Amazon Rolls Out Its New Kindle E-Readers

Sep 7, 2012
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A new line of tablet readers is at the top of NPR's business news.


The concept of "pay what you want" for goods and services is a nostalgic throwback to the days when people trusted one another just a little bit more, and it's something you expect to see at the occasional farm stand or at a hip, independent coffee shop.

The Standard & Poor's 500-stock index rose to levels it hasn't hit in more than four years today, bolstered by the European Central Bank's plan to buy bonds of struggling countries to help support the euro. Strong U.S. jobs data also contributed to the gains.

As the political conventions wrap up, talking points concerning the economy may seem locked into place: Growth is continuing, but at a slow pace.

Don't be fooled.

There's still plenty of time for big surprises, and Thursday provided a stunning example. Stock prices shot to highs not seen in years.

Your cellphone is a tracking device collecting a lot more information about you than you may think, says ProPublica investigative reporter Peter Maass.

"They are collecting where we are — not just at one particular moment in the day, but at virtually every moment of the day," Maass tells Fresh Air's Dave Davies. "They are also taking note of what we are buying, how we're purchasing it, how often we're purchasing it."

Reducing greenhouse gases and saving the polar bears tend to dominate discussions on climate change. But to the booming world population, one climate change issue may be even more pressing – hunger.

A new report by a leading international relief agency warns that climate change will increase the risk of large spikes in global food prices in the future, and lead to more hungry people in the world. That's because extreme weather like droughts, floods and heat waves are predicted to become much more frequent as the planet heats up.

Three bits of good news about jobs were just released.

"Private-sector employment increased by 201,000 from July to August on a seasonally adjusted basis," according to the latest ADP National Employment Report.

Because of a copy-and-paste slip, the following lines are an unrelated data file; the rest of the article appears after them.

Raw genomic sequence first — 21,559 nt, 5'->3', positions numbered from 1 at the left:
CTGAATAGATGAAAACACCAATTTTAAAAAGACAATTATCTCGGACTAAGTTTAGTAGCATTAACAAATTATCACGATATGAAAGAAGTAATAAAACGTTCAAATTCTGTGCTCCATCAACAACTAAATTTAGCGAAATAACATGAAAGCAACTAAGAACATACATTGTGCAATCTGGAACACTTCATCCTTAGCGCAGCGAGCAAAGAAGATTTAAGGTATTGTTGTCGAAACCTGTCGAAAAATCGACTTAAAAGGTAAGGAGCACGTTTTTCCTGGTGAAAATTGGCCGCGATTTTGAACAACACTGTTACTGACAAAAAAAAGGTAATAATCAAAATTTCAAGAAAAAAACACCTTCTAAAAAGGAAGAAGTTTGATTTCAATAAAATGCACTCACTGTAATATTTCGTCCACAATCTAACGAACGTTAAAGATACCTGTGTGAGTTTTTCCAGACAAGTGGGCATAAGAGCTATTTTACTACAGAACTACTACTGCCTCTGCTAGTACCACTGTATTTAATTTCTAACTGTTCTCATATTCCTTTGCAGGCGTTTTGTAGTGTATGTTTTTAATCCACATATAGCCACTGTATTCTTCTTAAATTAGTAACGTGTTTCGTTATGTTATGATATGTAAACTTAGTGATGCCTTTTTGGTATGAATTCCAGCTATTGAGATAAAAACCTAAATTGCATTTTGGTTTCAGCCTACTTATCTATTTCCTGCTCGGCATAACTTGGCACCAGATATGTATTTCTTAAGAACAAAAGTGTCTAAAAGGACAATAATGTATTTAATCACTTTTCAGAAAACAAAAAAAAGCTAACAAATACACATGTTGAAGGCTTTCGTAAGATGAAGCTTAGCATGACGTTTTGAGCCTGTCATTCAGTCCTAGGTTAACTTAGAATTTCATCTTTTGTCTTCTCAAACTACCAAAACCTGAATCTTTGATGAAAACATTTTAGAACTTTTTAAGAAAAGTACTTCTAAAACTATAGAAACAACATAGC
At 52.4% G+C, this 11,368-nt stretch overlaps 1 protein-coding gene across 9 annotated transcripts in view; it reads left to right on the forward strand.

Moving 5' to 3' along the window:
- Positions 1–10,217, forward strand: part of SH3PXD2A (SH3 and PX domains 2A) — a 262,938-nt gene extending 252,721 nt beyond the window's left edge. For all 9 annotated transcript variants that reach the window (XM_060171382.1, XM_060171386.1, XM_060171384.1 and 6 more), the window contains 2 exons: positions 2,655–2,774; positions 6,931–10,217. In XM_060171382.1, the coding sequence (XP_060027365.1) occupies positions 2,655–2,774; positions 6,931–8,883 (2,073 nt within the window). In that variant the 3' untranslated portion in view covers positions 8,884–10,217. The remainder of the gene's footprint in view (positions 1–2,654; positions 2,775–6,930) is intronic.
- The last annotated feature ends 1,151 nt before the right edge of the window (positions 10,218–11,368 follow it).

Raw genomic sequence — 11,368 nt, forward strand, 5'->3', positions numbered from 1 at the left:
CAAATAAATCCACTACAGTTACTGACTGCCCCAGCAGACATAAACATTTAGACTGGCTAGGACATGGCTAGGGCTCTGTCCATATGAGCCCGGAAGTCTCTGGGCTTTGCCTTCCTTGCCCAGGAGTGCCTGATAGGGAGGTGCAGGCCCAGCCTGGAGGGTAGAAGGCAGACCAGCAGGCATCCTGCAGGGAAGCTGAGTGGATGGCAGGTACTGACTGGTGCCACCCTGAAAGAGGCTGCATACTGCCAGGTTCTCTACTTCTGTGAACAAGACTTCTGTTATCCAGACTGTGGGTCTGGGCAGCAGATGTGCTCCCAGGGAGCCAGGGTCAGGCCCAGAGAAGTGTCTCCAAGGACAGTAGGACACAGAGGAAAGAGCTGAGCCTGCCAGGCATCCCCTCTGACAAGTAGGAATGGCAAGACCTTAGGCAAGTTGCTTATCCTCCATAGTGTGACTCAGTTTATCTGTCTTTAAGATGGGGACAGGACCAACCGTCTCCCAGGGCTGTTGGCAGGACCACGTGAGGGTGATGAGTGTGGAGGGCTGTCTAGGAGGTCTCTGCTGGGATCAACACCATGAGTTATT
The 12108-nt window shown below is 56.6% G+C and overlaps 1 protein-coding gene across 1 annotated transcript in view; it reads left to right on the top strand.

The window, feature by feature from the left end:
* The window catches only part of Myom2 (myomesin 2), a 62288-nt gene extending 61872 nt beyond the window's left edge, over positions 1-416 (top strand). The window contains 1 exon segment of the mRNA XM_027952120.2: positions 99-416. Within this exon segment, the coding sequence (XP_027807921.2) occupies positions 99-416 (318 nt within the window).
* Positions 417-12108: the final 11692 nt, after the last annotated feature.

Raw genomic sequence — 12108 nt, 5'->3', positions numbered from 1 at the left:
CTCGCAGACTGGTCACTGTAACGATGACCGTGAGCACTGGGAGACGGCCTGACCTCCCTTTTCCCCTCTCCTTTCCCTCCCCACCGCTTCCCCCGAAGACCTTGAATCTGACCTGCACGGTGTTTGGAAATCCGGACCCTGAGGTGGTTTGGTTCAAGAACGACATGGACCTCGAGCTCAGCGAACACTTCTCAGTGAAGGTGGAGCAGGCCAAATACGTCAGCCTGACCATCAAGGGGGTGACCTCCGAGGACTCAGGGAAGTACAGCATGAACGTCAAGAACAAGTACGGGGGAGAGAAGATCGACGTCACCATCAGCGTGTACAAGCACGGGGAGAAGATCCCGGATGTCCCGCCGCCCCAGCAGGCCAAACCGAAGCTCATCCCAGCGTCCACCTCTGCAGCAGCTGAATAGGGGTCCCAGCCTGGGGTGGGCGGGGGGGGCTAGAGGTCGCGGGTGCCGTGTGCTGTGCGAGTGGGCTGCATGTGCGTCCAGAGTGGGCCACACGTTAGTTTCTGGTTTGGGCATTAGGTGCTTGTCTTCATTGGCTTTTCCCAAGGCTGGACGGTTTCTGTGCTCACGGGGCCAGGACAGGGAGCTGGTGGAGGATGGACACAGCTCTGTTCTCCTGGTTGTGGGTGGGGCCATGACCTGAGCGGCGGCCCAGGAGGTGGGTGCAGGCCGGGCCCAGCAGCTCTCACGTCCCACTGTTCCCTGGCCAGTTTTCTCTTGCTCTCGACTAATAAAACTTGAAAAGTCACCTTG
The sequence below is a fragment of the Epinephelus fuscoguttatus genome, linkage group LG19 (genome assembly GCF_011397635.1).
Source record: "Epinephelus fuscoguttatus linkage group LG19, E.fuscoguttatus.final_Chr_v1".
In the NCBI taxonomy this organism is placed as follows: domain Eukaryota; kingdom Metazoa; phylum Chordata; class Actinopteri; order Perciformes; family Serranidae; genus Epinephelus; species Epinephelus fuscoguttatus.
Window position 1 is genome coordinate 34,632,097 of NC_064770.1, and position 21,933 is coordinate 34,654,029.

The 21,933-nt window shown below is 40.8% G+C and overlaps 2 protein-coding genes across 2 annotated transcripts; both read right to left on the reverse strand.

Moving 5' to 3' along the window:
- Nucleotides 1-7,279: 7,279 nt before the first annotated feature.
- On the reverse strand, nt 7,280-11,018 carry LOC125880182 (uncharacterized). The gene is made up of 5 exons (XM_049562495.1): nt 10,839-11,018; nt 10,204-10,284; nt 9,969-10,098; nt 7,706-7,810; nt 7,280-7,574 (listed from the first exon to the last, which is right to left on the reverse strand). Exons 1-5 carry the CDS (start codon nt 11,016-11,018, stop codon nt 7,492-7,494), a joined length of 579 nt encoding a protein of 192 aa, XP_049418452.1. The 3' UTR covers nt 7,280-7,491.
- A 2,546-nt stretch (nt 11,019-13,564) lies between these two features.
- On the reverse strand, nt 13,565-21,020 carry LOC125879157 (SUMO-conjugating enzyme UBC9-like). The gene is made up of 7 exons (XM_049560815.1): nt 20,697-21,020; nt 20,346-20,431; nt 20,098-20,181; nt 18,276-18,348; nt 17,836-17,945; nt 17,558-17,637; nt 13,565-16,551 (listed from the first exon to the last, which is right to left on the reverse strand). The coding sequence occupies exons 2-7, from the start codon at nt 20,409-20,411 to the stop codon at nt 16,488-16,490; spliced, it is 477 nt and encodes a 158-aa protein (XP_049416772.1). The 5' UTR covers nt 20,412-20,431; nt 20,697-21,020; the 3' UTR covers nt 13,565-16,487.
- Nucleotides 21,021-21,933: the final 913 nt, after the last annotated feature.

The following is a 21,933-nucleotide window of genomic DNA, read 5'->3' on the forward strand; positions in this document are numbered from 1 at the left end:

And ADP revised up its estimate of the job growth in July — to 173,000 from the 163,000 it previously reported.



When the European Central Bank holds its monthly meeting today, investors around the world will be watching nervously to see what the bank's head, Mario Draghi, says about interest rates. Draghi was recently quoted as saying he would do whatever it takes to keep Europe's debt crisis from growing out of control, and that could go beyond just cutting borrowing rates.

As NPR's Jim Zarroli reports, any European Central Bank plan to use its resources to prop up Europe's weaker economies will face strong opposition from the Germans.

California Candidate Drops Out Of Alabama Search

Sep 5, 2012

One of the three finalists to be Alabama's two-year college chancellor has withdrawn his name. Gregory Gray announced that he has decided to stay in California as chancellor of the Riverside Community College District. His decision came after district board members and others asked him to stay. A spokeswoman for Alabama's two-year college system says the State Board of Education will go ahead with plans to interview the other two finalists on Sept. 13 in Montgomery.

The newspaper boy and the milkman might not come around as often as they used to, but the days of subscription and delivery aren't over. The Internet and overnight delivery have combined to make a new type of subscription business possible. The sales pitch is part convenience, part price and part cool factor.

Making Razors Cheap, And Cool

When you talk to car people about General Motors, they all say the company has gotten better.

"I think General Motors, productwise, is in a better position than it's been in a decade or so," says Jack Nerad of Kelley Blue Book. "The new products, we feel ... are all quite good."

Like many people, however, Nerad adds an important caveat. He says GM's improvement doesn't mean the company is completely out of the woods, because the competition is very good as well.

Schools have been open for a couple of weeks across much of Florida, but not all of the students know who their teachers are yet. There's typically a lot of teacher turnover during the summer break, and schools can't always get vacant teaching positions filled by the time school starts.

Russia has been facing troubling demographics ever since the Soviet breakup two decades ago. The population has contracted by several million people over this period. The birth rate is low. Life expectancy for men is still less than 65 years.

And there is also a sense that many educated, talented people are leaving the country.

To take one example, the world of science lit up in July, when a billionaire Internet investor named Yuri Milner announced nine prizes for some of the world's most innovative thinkers in physics.

Automakers Report Strong August Sales

Sep 4, 2012



NPR's business news starts with auto sales on a fast track.


"All three Detroit automakers saw double-digit sales increases in August compared with the same month last year," the Detroit Free Press writes. The gains "show that the automotive industry remains one of the economy's few bright spots," it adds.



Today's last word in business is really written by Steve Inskeep.


And really written by David Greene. We feel obliged to mention that because a British author is in trouble for writing under a pseudonym.

GREENE: Amazon, the bookselling site, allows people to write short reviews of books. And the best-selling novelist R.J. Ellroy was caught anonymously writing glowing reviews of his own work.

INSKEEP: Mr. Ellroy praised himself for his, quote, "magnificent genius."